I spent a disturbing couple of hours at City Hall in the Champlain Room on Friday afternoon. The occasion was a Special Meeting called by the Accessibility Advisory Committee (AAC).
The mandate of the Accessibility Advisory Committee is defined by the Accessibility for Ontarians with Disabilities Act; briefly it is to advise Council and staff to ensure that persons with disabilities have the same level of access to municipal services and programs as do those without disabilities.
When it was determined that the city would attempt to reduce expenditures on public transit by some $20 million dollars requiring significant route changes and route eliminations, given the above mandate, would one of your first steps not be to arrange for consultation with the AAC?
I attended the Special Meeting on April 8 for “selfish” reasons. I wanted to address proposed cuts to Route 16 which would effectively strand a dozen LiveWorkPlay members (people with intellectual disabilities) who live in the Britannia area by eliminating their Monday-Saturday evening transportation and gutting Sundays altogether.
I happen to have spent about ten years of my childhood in that neighbourhood, riding what was then the 51 and is now the 16 after a long stint as the 18. The 51 was my “lifeline out of Britannia.” It’s a great neighbourhood but it’s a long way from there to just about anywhere. You can’t get out on foot without eventually climbing a steep hill up to Richmond or Carling. This is important when understanding that dots on a map don’t tell the whole story of the pedestrian experience. It’s more than 2km to Lincoln Fields Station from some parts of Britannia. That’s no simple “inconvenience” for seniors and people with disabilities.
After my presentation and some excellent questions from the ACC representatives that helped make my case to city staff (and to a Mayor Watson staff member who was in attendance as an observer) I soon forgot about the issue that had brought me there, and found myself thinking about a much bigger issue. I began to understand that this Special Meeting and the presence of a city staff member was the only input given (because none was sought) from the AAC. They were not consulted at any stage of the somewhat euphemistically titled Network Optimization process.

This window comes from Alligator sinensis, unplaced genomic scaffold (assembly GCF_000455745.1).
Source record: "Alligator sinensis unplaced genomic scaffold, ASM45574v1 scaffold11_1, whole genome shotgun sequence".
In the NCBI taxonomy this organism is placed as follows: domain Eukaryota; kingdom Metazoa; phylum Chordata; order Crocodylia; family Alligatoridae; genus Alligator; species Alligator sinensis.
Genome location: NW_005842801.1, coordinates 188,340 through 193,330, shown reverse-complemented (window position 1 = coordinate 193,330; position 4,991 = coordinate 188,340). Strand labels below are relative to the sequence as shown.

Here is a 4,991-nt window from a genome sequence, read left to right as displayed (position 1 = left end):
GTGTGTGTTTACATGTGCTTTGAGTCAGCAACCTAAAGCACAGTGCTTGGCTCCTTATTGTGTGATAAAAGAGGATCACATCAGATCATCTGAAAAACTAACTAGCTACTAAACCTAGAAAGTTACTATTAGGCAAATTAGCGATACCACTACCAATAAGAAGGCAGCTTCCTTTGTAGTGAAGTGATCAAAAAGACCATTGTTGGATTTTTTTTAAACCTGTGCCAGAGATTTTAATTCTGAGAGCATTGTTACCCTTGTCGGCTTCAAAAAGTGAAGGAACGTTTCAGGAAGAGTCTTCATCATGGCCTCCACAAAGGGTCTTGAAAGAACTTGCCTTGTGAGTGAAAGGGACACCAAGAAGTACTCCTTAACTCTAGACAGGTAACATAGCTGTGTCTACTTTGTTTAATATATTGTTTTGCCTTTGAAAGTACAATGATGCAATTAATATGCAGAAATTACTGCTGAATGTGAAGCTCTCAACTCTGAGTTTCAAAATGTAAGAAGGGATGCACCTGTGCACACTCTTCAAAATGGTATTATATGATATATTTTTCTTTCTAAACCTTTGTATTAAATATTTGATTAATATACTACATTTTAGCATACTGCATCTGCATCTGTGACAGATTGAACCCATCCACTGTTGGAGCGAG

These are not busybodies anxious to fill seats in a meeting room. It’s a talented group of people with broad civic, business, and volunteer experience. And remember, the existence of this committee is mandated by the AODA. The majority of AAC members also have disabilities. This gives them a particular experience of our community and that expertise as individuals and as a group that cannot be rivalled by any city staff member no matter their professional training. When seeking to understand the impact of changes to city programs and services, the AAC would be a logical and wise place to begin, because they represent a segment of the population that is almost always going to be impacted most profoundly. That is certainly true when it comes to public transit.
Adding insult to injury, the city has an Accessible Transit Specialist on staff, but apparently she too was excluded from this process. The explanation offered was that her work is in “customer service” which was not part of the scope of the Network Optimization considerations. If that doesn’t give you a bit of a cold chill, you just aren’t getting it. So let me feed you one more bit of information.
Network Optimization recommendations were based on walking times (if we cancel route X, how much further will rider Y have to walk) with the “average pedestrian” in mind. There is no way to blend consideration of people who use wheelchairs into the “average pedestrian walking speed.” For some people with mental illness and/or intellectual disabilities, their situation might mean that need to live with a bus stop on their doorstep, and they will have located their homes accordingly. If the bus route changes and that bus stop is gone, the walking times are irrelevant: they’ve lost their transportation. Period. Can’t go to work. Can’t go to church. Can’t go shopping. Can’t live.
These are the types of issues the AAC could have and should have been helping with. At the Special Meeting they rhymed off with ease a number of neighbourhood hubs where there are special populations that will be grimly impacted by proposed route changes.
As the City of Ottawa website says about advisory committees “The City can benefit greatly from your expertise, enthusiasm and civic pride.” We engage volunteers on advisory committees because they have experience, skills, and expertise that can help staff and council develop more efficient and effective processes, and come up with solutions that better serve all citizens.
I can tell you without a bit of hesitation that these AAC volunteers are a strong resource that offers more than any transit specialist or consultant could possibly bring to the table when it comes to building an accessible transit system. Why was this resource wasted? Will anything be learned by their being left out of the process in 2011?
I was a part of the AAC back in the 90s when it was known as the Disability Issues Advisory Committee. I recall at the time the main complaint of those volunteers was that they did not feel that anything they were doing mattered. I sense that same frustration from the 2011 AAC.
I’m the co-leader of an organization in the non-profit sector. Any misuse of volunteer resources at LiveWorkPlay is considered one of our most serious failures. We are always ready to make changes so the volunteer experience is purposeful and enjoyable. I think the City of Ottawa needs an attitude adjustment about committee volunteers such as those who serve on the AAC. Failure to take advantage of what they have to offer is not only disrespectful, it means we as citizens and taxpayers are missing out on opportunities to be a stronger community.